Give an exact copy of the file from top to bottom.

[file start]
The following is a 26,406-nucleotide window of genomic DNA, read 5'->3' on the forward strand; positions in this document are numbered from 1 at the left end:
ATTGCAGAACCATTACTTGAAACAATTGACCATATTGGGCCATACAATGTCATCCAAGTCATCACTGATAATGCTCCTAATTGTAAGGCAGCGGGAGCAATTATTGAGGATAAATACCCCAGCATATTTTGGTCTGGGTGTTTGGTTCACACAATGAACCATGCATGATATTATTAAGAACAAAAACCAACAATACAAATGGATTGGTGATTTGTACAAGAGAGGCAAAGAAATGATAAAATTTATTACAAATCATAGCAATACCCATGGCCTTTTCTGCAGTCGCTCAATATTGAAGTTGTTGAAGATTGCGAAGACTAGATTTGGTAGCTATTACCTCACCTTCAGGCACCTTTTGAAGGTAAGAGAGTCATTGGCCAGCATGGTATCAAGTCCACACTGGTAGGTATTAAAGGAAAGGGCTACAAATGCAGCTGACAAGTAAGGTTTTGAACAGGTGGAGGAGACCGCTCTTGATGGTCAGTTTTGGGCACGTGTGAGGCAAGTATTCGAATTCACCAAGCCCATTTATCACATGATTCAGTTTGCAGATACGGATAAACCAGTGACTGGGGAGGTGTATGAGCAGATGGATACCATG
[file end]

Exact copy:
The following is a 26,406-nucleotide window of genomic DNA, read 5'->3' on the forward strand; positions in this document are numbered from 1 at the left end:
ATTGCAGAACCATTACTTGAAACAATTGACCATATTGGGCCATACAATGTCATCCAAGTCATCACTGATAATGCTCCTAATTGTAAGGCAGCGGGAGCAATTATTGAGGATAAATACCCCAGCATATTTTGGTCTGGGTGTTTGGTTCACACAATGAACCATGCATGATATTATTAAGAACAAAAACCAACAATACAAATGGATTGGTGATTTGTACAAGAGAGGCAAAGAAATGATAAAATTTATTACAAATCATAGCAATACCCATGGCCTTTTCTGCAGTCGCTCAATATTGAAGTTGTTGAAGATTGCGAAGACTAGATTTGGTAGCTATTACCTCACCTTCAGGCACCTTTTGAAGGTAAGAGAGTCATTGGCCAGCATGGTATCAAGTCCACACTGGTAGGTATTAAAGGAAAGGGCTACAAATGCAGCTGACAAGTAAGGTTTTGAACAGGTGGAGGAGACCGCTCTTGATGGTCAGTTTTGGGCACGTGTGAGGCAAGTATTCGAATTCACCAAGCCCATTTATCACATGATTCAGTTTGCAGATACGGATAAACCAGTGACTGGGGAGGTGTATGAGCAGATGGATACCATG